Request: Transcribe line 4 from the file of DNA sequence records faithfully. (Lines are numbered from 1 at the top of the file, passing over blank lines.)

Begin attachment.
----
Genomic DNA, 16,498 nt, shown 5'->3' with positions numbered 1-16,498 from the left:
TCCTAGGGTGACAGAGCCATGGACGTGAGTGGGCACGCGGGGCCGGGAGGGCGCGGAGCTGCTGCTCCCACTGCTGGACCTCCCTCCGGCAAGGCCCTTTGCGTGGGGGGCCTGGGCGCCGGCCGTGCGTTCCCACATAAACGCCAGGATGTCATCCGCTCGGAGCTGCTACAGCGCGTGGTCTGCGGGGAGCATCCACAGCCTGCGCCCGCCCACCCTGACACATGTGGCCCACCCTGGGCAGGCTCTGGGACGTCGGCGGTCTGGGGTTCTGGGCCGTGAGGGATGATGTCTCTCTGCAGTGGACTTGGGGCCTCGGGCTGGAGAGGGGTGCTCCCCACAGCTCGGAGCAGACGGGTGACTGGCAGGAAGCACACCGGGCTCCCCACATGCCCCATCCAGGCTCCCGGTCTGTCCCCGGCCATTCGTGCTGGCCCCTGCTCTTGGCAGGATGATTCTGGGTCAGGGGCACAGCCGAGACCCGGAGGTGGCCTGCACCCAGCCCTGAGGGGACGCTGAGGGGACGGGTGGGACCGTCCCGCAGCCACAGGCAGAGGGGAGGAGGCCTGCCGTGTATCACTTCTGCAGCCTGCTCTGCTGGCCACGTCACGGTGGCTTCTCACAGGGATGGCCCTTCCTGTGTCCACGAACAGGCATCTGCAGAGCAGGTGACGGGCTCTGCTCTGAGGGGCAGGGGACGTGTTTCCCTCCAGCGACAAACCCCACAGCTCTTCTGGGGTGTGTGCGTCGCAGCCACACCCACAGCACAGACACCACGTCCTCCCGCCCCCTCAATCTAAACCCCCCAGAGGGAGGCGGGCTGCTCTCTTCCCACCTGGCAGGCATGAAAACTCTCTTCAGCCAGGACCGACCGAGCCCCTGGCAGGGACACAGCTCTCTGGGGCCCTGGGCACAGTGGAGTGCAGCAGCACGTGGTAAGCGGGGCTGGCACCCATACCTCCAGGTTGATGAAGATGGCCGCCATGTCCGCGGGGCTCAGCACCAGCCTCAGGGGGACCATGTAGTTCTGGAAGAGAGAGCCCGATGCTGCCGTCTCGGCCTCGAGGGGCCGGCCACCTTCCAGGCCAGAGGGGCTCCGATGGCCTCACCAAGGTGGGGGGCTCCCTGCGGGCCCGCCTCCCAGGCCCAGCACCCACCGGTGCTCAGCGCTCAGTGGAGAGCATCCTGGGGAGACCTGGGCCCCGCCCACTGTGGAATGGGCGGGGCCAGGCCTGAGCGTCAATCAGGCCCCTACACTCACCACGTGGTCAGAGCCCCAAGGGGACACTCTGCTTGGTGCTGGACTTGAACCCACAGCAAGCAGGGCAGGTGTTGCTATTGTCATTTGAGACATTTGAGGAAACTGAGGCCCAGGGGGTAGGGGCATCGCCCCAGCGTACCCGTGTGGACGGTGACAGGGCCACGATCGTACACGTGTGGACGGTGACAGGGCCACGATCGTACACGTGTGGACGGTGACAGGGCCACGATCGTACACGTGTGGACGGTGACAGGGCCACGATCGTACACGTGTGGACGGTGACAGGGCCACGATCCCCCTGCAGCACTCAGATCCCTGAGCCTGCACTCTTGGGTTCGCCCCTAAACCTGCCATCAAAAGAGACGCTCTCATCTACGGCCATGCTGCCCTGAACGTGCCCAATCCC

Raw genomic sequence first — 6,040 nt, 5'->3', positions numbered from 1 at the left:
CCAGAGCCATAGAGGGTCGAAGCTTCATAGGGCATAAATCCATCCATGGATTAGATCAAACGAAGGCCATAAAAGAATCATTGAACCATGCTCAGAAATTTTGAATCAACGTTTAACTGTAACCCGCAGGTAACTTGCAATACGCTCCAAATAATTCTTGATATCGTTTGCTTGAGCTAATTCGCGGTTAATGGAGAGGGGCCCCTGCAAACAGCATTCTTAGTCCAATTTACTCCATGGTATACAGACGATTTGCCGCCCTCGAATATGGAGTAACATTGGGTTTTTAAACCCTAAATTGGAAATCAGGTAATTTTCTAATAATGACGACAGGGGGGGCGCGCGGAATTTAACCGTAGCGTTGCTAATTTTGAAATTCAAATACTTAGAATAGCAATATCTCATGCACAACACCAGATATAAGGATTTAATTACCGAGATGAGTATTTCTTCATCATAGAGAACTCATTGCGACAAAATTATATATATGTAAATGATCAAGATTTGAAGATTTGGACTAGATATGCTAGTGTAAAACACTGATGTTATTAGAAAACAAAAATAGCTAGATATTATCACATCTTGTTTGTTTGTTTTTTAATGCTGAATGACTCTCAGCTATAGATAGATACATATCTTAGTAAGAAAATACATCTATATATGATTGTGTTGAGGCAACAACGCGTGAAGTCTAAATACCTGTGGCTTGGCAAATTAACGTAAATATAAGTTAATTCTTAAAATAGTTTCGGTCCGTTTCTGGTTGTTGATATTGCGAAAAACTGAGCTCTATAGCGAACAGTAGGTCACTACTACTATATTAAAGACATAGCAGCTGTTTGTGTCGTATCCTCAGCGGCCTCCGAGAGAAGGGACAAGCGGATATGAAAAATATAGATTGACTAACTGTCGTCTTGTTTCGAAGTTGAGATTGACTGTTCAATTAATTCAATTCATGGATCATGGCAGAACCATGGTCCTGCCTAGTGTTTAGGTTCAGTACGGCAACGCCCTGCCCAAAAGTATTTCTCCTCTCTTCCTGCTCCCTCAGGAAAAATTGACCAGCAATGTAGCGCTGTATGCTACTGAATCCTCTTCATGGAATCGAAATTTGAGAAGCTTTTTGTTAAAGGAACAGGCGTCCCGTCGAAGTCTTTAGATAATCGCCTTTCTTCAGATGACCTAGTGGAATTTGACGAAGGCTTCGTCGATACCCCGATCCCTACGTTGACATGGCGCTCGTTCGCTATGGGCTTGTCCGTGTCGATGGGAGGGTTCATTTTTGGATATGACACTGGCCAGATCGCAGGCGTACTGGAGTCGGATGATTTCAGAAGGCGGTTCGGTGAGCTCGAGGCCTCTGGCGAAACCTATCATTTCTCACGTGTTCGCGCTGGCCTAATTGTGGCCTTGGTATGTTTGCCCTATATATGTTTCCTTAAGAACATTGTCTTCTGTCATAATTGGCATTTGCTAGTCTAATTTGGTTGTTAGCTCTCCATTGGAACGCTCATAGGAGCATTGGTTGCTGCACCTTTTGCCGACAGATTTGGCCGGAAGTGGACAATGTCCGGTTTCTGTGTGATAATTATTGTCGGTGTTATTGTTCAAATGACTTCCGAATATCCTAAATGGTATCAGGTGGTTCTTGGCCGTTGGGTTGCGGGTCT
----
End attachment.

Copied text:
CCAGAGCCATAGAGGGTCGAAGCTTCATAGGGCATAAATCCATCCATGGATTAGATCAAACGAAGGCCATAAAAGAATCATTGAACCATGCTCAGAAATTTTGAATCAACGTTTAACTGTAACCCGCAGGTAACTTGCAATACGCTCCAAATAATTCTTGATATCGTTTGCTTGAGCTAATTCGCGGTTAATGGAGAGGGGCCCCTGCAAACAGCATTCTTAGTCCAATTTACTCCATGGTATACAGACGATTTGCCGCCCTCGAATATGGAGTAACATTGGGTTTTTAAACCCTAAATTGGAAATCAGGTAATTTTCTAATAATGACGACAGGGGGGGCGCGCGGAATTTAACCGTAGCGTTGCTAATTTTGAAATTCAAATACTTAGAATAGCAATATCTCATGCACAACACCAGATATAAGGATTTAATTACCGAGATGAGTATTTCTTCATCATAGAGAACTCATTGCGACAAAATTATATATATGTAAATGATCAAGATTTGAAGATTTGGACTAGATATGCTAGTGTAAAACACTGATGTTATTAGAAAACAAAAATAGCTAGATATTATCACATCTTGTTTGTTTGTTTTTTAATGCTGAATGACTCTCAGCTATAGATAGATACATATCTTAGTAAGAAAATACATCTATATATGATTGTGTTGAGGCAACAACGCGTGAAGTCTAAATACCTGTGGCTTGGCAAATTAACGTAAATATAAGTTAATTCTTAAAATAGTTTCGGTCCGTTTCTGGTTGTTGATATTGCGAAAAACTGAGCTCTATAGCGAACAGTAGGTCACTACTACTATATTAAAGACATAGCAGCTGTTTGTGTCGTATCCTCAGCGGCCTCCGAGAGAAGGGACAAGCGGATATGAAAAATATAGATTGACTAACTGTCGTCTTGTTTCGAAGTTGAGATTGACTGTTCAATTAATTCAATTCATGGATCATGGCAGAACCATGGTCCTGCCTAGTGTTTAGGTTCAGTACGGCAACGCCCTGCCCAAAAGTATTTCTCCTCTCTTCCTGCTCCCTCAGGAAAAATTGACCAGCAATGTAGCGCTGTATGCTACTGAATCCTCTTCATGGAATCGAAATTTGAGAAGCTTTTTGTTAAAGGAACAGGCGTCCCGTCGAAGTCTTTAGATAATCGCCTTTCTTCAGATGACCTAGTGGAATTTGACGAAGGCTTCGTCGATACCCCGATCCCTACGTTGACATGGCGCTCGTTCGCTATGGGCTTGTCCGTGTCGATGGGAGGGTTCATTTTTGGATATGACACTGGCCAGATCGCAGGCGTACTGGAGTCGGATGATTTCAGAAGGCGGTTCGGTGAGCTCGAGGCCTCTGGCGAAACCTATCATTTCTCACGTGTTCGCGCTGGCCTAATTGTGGCCTTGGTATGTTTGCCCTATATATGTTTCCTTAAGAACATTGTCTTCTGTCATAATTGGCATTTGCTAGTCTAATTTGGTTGTTAGCTCTCCATTGGAACGCTCATAGGAGCATTGGTTGCTGCACCTTTTGCCGACAGATTTGGCCGGAAGTGGACAATGTCCGGTTTCTGTGTGATAATTATTGTCGGTGTTATTGTTCAAATGACTTCCGAATATCCTAAATGGTATCAGGTGGTTCTTGGCCGTTGGGTTGCGGGTCT